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Edward Ducker
Edward A Ducker
Edward A Ducker (1870-1946)

Edward Augustus Ducker was born February 26, 1870 at Visalia, California, the son of Benjamin F. and Augusta Woodward Ducker. He was educated in the public schools of Modesto, California and as a youngster grew up in and around Visalia, California. He spent his vacations and all his free time with the Vaqueros in that area, moving cattle to and from the mountain ranges. The sorting and branding and shipping gave him an education in the art of Buckarooing.

Ducker became a fearless range rider and an excellent reata man. When he was seventeen he moved to the Nevada ranges and had many diversified occupations.

Edward was characterized as a very genial, friendly, courteous and humorous Westerner, surrounded by the things that seemed best to belong to him; an ivory-handled six-shooter, chihuahua spurs, a star Montana saddle, eleven inch winged chapajeros, a hand stamped and silver-mounted headstall, Justin boots, and in less words; you would always remember him as Ed Ducker, the Buckaroo.

Ducker was fearless and held his own in any Buckaroo Camp in Nevada. While out in the remote areas he always carried with him a volume of Blackstone Law and a volume of Shakespeare, and after a day's work he would quietly withdraw from the crew and with his back to the corral fence or a tree he would involve himself in his beloved volumes.

On one particular occasion a tough hombre was going to teach this young law-reading squirt some cow-camp manners. Arizona Al proceeded to the corral fence where young Ducker was reading. A half dozen of his outfit followed to see the action. When he was close to Ducker he pulled his colt, wiped the dust off and said, “Hey Kid! I think you’d make a better dancer than a lawyer. Get up and start practicing," and he punctuated the remark with a shot that came dangerously close to an out-stretched foot. “Oh... I can dance alright,” replied Ducker, unruffled, and with the slowness of a cow and the agility of a panther, pitched a hay-maker which started from the ground, and landed squarely on the mean hombres’ chin, who hit the ground as though he’d been shot, his gun falling to the ground. Ducker then pulled his gun and made the remaining partisans dance to the bullets. This was a true story that followed him everywhere, “the biggest spectacle” ever witnessed in the Nevada Desert. The cook broke up the party and Ducker was never bothered again.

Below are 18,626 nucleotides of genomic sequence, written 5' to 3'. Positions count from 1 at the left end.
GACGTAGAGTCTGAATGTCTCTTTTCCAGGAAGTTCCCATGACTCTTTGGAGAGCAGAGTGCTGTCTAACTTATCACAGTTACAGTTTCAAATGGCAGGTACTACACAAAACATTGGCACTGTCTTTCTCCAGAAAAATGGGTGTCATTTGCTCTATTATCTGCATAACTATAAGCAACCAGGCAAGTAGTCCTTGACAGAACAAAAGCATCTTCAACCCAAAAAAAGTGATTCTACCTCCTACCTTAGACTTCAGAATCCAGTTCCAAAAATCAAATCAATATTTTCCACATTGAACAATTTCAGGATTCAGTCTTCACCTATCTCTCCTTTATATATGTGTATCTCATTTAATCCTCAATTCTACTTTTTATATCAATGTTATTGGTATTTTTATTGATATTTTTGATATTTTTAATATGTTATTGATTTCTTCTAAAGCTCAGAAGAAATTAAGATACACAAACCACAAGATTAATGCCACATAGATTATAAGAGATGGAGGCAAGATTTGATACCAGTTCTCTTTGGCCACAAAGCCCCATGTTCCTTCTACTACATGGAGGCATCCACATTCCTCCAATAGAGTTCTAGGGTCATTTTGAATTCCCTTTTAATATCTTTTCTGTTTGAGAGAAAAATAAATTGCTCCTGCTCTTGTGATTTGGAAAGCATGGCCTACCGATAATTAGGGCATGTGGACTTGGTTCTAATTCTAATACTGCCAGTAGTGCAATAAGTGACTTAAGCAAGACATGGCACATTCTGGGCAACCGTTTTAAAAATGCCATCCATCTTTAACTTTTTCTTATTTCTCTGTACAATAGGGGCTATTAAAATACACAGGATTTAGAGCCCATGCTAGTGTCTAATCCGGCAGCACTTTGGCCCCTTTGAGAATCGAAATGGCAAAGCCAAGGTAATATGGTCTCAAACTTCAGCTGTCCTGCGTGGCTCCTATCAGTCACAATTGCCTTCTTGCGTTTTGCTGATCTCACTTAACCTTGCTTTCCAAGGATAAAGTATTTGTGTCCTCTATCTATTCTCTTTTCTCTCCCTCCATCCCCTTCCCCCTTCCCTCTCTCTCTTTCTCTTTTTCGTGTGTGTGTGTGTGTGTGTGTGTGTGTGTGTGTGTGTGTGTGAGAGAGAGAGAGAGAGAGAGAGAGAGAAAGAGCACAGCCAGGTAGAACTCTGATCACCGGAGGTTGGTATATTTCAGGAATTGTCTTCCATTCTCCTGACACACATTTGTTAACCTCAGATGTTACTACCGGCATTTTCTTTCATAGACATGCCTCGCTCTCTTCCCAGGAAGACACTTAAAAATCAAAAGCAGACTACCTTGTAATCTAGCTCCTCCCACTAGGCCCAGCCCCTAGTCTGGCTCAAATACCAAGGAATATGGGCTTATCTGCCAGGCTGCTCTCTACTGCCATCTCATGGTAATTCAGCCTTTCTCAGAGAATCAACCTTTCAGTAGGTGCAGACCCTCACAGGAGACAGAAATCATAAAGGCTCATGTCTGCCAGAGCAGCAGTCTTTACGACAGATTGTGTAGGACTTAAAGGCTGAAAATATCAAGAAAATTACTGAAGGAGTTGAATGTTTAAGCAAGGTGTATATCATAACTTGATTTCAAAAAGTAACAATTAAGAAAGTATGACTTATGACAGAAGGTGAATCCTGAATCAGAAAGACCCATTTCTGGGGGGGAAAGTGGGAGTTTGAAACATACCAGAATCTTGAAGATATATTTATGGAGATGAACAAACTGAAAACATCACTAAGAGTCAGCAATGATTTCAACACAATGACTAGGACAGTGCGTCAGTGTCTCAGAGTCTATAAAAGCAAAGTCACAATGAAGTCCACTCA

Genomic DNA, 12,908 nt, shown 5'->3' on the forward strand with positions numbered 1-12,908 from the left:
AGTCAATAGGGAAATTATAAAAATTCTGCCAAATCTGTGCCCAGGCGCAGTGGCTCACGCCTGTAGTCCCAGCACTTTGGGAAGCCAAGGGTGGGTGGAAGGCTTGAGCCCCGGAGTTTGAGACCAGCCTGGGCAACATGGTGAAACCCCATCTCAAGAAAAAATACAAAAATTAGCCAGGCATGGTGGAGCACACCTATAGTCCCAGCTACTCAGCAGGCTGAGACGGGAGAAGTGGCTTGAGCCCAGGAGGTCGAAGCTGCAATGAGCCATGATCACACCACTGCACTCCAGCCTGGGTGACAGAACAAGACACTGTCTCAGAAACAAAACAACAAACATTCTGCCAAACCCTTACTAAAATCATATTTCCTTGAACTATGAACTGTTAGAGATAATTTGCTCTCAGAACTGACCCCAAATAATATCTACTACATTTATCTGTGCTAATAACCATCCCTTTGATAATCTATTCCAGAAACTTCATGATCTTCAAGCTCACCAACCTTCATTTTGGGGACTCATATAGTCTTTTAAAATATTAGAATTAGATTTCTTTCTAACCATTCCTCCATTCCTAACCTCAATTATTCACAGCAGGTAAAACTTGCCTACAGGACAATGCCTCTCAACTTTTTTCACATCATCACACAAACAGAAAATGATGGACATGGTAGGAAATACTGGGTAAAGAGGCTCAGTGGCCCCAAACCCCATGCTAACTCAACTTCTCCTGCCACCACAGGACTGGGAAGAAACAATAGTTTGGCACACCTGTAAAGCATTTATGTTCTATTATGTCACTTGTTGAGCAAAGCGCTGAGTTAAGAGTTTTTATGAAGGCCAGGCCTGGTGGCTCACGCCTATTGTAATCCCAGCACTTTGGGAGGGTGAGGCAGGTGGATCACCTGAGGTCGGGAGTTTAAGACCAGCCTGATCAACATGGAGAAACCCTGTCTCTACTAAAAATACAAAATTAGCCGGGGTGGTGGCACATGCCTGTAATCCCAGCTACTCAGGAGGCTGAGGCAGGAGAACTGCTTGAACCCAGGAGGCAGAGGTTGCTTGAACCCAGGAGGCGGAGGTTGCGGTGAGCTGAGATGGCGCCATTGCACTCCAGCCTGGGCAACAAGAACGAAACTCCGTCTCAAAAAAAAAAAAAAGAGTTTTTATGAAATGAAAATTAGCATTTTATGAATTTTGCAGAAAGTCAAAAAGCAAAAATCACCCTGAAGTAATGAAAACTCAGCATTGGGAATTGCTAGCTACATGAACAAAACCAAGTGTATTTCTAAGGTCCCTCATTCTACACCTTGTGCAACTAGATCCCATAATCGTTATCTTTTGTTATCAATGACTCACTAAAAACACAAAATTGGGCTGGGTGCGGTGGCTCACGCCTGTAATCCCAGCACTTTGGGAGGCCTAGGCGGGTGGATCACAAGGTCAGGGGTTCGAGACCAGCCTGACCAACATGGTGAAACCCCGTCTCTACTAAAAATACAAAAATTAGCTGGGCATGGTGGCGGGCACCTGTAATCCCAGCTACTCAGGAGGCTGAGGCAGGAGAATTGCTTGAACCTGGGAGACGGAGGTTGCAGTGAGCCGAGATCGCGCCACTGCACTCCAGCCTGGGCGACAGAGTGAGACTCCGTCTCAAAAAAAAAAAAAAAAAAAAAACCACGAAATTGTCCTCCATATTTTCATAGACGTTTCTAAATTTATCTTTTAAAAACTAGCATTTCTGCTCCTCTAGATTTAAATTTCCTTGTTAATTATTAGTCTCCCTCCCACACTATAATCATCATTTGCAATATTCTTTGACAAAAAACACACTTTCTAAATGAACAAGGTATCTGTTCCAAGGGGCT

Edward Augustus Ducker

Ducker moved to Winnemucca and married Dollie B. Gutherie and continued to study law in the office of C.D. Van Duzer and Judge W.S. Bonnifield. He was admitted to the Bar of Nevada on January 20, 1902. He was District Attorney of Humboldt County, Nevada, from 1905 to 1911, and Judge of the Sixth Judicial District Court until he was elected to the Supreme Court in November 1918.

Judge Ducker died in harness at Carson City on August 14, 1946. His widow and two sons, Edward A. Jr. and Robert Varian, and a daughter, Marian, survived him.

Judge Ducker was inducted into the Buckaroo Hall of Fame in September 1992.

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